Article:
Seven Stages of London Nights

  1. Denial


We all enjoy a drink or food, probably both. So when you order your first double, the reaction will be as follows. “Oh no, just the one…wait – how much?!”


  1. Pain


The pain will be intense. You will feel it in two places – your head the morning after (because despite the “only one” philosophy we all attempt, it never lasts) and your wallet – because you will pay you never thought possible because hey, that’s London.


  1. Anger & Bargaining


The initial shock and pain will wear off. Maybe anger is too strong a word, but you will be significantly p***** off at the prices you pay – and your friends seem to be able to afford it, despite the fact you’re pretty sure you have the same amount of student loan. You’ll start to think “If they can afford it, surely I can?” and then the “Well if I have a night out tonight, don’t buy food tomorrow and then stay in on Thursday, I should just be able to afford to breathe.” Bargaining with the budget never works.


  1. Loneliness


Boom, freshers’ is over. Monday’s Calling is, well, calling and you just can’t bring yourself to abuse your card anymore. “No, I’m fine – going to stay in.” is what you text to your friends – which is all grand until it’s half 11 and your film marathon is over and the duvet is a little too hot.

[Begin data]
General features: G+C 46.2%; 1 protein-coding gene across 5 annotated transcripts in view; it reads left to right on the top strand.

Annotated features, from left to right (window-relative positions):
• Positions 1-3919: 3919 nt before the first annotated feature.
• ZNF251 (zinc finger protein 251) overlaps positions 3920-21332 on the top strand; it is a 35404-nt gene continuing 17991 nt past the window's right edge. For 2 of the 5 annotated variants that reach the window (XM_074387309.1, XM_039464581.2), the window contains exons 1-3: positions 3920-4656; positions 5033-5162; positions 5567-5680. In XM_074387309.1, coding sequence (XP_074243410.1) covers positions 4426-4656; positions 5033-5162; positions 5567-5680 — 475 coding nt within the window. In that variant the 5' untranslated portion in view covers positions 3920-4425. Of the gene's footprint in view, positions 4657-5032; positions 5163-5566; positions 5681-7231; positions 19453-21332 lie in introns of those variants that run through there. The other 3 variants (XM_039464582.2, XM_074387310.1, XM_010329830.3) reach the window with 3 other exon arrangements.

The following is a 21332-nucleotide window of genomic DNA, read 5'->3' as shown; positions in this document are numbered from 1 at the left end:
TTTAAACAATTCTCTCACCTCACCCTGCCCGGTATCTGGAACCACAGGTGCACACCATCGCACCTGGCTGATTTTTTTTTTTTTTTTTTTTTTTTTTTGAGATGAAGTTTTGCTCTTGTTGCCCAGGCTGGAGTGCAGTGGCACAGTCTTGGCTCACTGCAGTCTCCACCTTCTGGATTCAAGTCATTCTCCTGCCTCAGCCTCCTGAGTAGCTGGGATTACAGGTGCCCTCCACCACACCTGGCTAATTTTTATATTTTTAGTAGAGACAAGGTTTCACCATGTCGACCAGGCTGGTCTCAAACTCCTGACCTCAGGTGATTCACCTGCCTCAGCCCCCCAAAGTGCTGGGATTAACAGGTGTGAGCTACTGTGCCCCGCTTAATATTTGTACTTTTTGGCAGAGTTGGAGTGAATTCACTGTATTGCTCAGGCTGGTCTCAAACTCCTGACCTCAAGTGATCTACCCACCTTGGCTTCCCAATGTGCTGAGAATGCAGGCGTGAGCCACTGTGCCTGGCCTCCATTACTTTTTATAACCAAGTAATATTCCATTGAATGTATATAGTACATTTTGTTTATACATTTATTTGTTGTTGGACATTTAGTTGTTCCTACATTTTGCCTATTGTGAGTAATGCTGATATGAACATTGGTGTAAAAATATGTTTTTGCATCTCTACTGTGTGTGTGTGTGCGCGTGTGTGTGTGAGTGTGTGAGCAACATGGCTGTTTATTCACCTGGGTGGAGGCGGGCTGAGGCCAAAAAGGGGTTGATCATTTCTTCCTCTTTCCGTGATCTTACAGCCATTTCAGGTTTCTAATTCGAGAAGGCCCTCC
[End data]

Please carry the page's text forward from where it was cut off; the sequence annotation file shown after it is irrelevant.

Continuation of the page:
1. The upward turn


Here’s the thing – you will learn to have nights out on a budget, and it’s when you start to realise that actually your money hasn’t gone on alcohol, it’s gone on food from Budgen’s or the Village shop.


  1. Working through


Keep going! At this point, after you’ve sort of worked out a kind of feasible budget, everything you were previously horrified by thinking, “I cannot afford that!”, will start to look like a possibility. You’ll think of the theatre, eating out beyond Nando’s and, yes, even drinking out on the weekends.


  1. Acceptance and hope


So it’s the start of October. You’ve made it – you even start looking for jobs. The prices are just a thing now, but your friends have started going to happy hours. Maybe it won’t be that expensive after all? And remember, even if you can’t afford to go out – someone will be having a party in Pooley. Guaranteed.

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